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My Friend Who Never Let Me Down: Ambiguous Emotions at Pet Cemeteries
Karelian Institute, University of Eastern Finland.
Uppsala University, Disciplinary Domain of Humanities and Social Sciences, Faculty of Social Sciences, Department of Sociology. (HumAnimal Group)ORCID iD: 0000-0001-9902-1191
2017 (English)Conference paper, Oral presentation only (Refereed)
Abstract [en]

Pets are liminal creatures: they are regarded as friends and family while they are, at the same time, considered to be belongings. Violence against pets is highly socially stigmatizing in most contexts, but at the same time, owners of companion animals may chose to end their pets’ lives without facing legal charges. There is a general idea, present both in research and popular culture, of a widespread norm against strong emotional responses to the passing of a pet. The reason would be that pets are not considered fully human, and grieving pets in a way similar to human mourning would challenge the boundary between humans and other animals. Yet, there are numerous products and services specifically designed for bereaved pet owners: condolence cards, bereavement counseling, popular psychology books—and pet cemeteries. Through an ethnographic study of pet cemeteries in Sweden, Finland and Norway, we show how pets’ ambiguous status is conveyed through tombstones, decorations and the practices of cemetery visits. Relying on photographs, field notes, interviews with key informants, and the studied pet cemetery organizations’ documentation, we explore the material and meaning-making practices that make these places possible. We suggest that these spaces enable a double sense of pets’ life: pets are simultaneously grieved as human-like friends and family members through anthropocentric gestures, and as nonhuman others through innovative and norm-challenging ways of grieving. Drawing on Judith Butler’s writing on grief, and Giorgio Agambens’ conceptualization of “the animal,” we discuss how practices at pet cemeteries convey abstract and sometimes ambiguous understandings of what life is.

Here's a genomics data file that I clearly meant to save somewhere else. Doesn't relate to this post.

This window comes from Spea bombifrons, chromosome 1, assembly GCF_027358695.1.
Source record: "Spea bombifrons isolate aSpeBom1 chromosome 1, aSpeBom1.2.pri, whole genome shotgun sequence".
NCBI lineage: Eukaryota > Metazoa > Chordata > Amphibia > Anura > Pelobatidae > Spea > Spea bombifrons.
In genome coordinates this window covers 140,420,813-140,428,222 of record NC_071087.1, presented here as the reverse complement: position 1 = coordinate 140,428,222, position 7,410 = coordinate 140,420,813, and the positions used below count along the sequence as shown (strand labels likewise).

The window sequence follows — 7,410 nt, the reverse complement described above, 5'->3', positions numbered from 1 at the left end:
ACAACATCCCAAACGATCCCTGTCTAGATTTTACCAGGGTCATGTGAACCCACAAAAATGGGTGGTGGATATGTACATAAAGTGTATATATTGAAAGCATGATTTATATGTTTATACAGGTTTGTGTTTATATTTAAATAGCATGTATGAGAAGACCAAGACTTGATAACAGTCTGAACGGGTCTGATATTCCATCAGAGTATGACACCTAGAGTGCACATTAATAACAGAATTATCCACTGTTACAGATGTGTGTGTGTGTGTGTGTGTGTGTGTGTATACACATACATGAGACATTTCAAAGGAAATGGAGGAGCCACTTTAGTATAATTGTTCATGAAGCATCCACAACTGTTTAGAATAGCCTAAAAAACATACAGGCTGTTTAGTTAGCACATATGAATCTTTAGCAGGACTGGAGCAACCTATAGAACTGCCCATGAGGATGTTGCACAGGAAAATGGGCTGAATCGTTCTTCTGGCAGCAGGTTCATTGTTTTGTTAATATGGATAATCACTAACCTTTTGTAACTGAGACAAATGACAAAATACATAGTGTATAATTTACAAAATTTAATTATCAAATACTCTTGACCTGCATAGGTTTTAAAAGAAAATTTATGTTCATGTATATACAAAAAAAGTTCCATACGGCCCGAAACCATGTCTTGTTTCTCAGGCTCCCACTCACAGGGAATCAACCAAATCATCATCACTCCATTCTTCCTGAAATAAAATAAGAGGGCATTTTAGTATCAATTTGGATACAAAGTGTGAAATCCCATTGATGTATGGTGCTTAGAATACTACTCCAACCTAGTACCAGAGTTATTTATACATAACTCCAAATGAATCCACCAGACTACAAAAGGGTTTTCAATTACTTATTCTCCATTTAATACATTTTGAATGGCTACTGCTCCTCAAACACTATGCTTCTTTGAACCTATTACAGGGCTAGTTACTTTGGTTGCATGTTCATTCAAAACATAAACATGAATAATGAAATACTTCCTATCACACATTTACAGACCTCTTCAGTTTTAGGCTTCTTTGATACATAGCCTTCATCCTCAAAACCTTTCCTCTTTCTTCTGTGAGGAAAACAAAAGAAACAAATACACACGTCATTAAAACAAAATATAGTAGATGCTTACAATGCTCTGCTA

Place, publisher, year, edition, pages
2017.
Keyword [en]
Pet cemeteries, death, companion animals, dogs, cats, intimacy, anthropomorphism, anthropocentrism, posthumanism, Donna Haraway, Judith Butler, Giorgio Agamben, grief, mourning, rememberance, headstones, tombstones
National Category
Sociology Human Geography Gender Studies Social Anthropology Social Psychology
Research subject
Sociology; Cultural Anthropology
Identifiers
URN: urn:nbn:se:uu:diva-329454OAI: oai:DiVA.org:uu-329454DiVA: diva2:1141585
Conference
13th Conference of the European Sociological Association: (Un)Making Europe: Capitalism, Solidarities, Subjectivities Athens, Greece, 29 Aug. - 01 Sept. 2017
Projects
Intimate Sociality: Practice and Identity in Collective Housing, Human-Animal Relations and Couple Dancing
Funder
Swedish Research Council, 421-2014-1465
Available from: 2017-09-15 Created: 2017-09-15 Last updated: 2017-11-23

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